"All those guys ended up going on and becoming head coaches," Castillo said. "There's nothing wrong with having a strong staff."

But Johnson's staff was traditional. He was the general, and his assistants, for the most part, were young lieutenants. Castillo's defense is run more like a democracy, with Reid the president, Castillo the speaker of the House, and Washburn and Bowles Senate leaders.

"This is a teamwork thing," Castillo said. "Everybody has a little piece of the pie."

It's Reid's vision, though. He wanted Washburn's wide-nine, pass-rush-first mentality on the line, and all he needed was someone to orchestrate the back seven. Reid didn't need a mad scientist blitzing half the time.

But he did need a coordinator who could prepare the troops, call the right zones, and design the right matchups. The five blown fourth-quarter leads in the first nine games weren't all Castillo's fault nor that of the defense. But he was in over his head.

There was notable improvement in the final four games. But it came with the caveat that all four quarterbacks the Eagles faced - Stephen McGee played most of the Dallas game - were below average.

Reid has great affection for Castillo. It would probably take a horrendous start or many games of failure for Reid to strip him of his play-calling responsibilities. No one would likely ever know it if it did happen - at least at first.

Reid has fired himself as offensive play-caller a few times.

"I've had situations where I've stepped back to let somebody else do things," Reid said. "That's just what you do. You work together to figure out what's the best thing for your football team. You don't take things personally."

Castillo has been a lightning rod for Eagles fans and local media. It's difficult to see how there could be more pressure than last season, but there is with Reid's future on the line, and it will grow if the defense gets off to a slow start.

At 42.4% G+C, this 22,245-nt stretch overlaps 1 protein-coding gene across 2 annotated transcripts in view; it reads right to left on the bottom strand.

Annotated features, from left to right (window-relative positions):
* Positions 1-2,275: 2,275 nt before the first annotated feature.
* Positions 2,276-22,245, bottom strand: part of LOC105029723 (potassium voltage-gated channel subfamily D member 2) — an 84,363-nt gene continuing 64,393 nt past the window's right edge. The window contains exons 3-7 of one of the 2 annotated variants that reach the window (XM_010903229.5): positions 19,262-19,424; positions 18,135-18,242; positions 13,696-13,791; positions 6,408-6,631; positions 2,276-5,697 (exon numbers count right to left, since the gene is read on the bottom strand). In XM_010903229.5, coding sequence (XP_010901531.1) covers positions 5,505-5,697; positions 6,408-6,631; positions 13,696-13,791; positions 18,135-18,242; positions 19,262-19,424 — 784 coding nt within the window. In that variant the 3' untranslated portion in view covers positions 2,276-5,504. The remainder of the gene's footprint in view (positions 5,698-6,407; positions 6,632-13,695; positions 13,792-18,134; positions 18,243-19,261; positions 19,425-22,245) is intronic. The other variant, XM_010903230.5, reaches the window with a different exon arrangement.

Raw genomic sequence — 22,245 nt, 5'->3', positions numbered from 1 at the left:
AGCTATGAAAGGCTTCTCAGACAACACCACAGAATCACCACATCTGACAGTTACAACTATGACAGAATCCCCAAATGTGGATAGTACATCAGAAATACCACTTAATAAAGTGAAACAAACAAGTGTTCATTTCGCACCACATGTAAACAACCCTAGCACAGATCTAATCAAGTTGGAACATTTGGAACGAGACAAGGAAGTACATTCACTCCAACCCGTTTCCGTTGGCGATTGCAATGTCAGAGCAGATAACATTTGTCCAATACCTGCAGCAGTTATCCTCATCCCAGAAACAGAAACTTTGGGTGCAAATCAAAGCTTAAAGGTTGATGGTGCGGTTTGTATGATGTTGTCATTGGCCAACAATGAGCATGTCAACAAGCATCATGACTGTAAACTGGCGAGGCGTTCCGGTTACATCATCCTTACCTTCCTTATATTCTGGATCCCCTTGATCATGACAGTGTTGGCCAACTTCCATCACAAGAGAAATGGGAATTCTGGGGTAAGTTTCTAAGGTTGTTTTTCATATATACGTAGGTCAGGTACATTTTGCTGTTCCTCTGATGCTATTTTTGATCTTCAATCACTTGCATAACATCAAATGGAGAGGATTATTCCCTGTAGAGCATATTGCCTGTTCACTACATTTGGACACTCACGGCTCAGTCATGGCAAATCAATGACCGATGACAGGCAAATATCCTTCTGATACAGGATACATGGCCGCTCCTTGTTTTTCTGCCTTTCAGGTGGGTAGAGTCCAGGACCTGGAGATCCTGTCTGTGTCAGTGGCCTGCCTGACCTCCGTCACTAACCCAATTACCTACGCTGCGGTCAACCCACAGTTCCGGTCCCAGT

Castillo said nothing could top the pressure he places on himself.

"Last year he was real vocal and running around. This year he's calm, knows what he's doing a little more - a lot more, actually," cornerback Nnamdi Asomugha said. "He doesn't seem like he's rattled at all or nervous. That could be there inside, but on the outside you never see any of that."

Perhaps Bowles has done what he was brought in to do - help Castillo become a better coordinator.

Juan More Time

Andy Reid has often cited the final four games of last season as reason for bringing Juan Castillo back for another year as defensive coordinator. The defense did improve as the Eagles went 4-0 down the stretch. The games were essentially meaningless and the quarterbacks, for the most part, were talentless. But the defensive numbers improved across the board compared with the first 12 games.

   Games 1-12   Games 13-16

Points per game   23.5   11.5

First-down avg.    19    15.3

Third-down conversion pct.    38    29.5

Yards per play    5.7    4.1

Completion pct.    59.2    55.2

Turnover avg.    1.3    2

Sack avg.    2.75    4.25

Red-zone efficiency    70.6    30.8

- Jeff McLane

Contact Jeff McLane at 215-854-4745, or on Twitter @Jeff_McLane.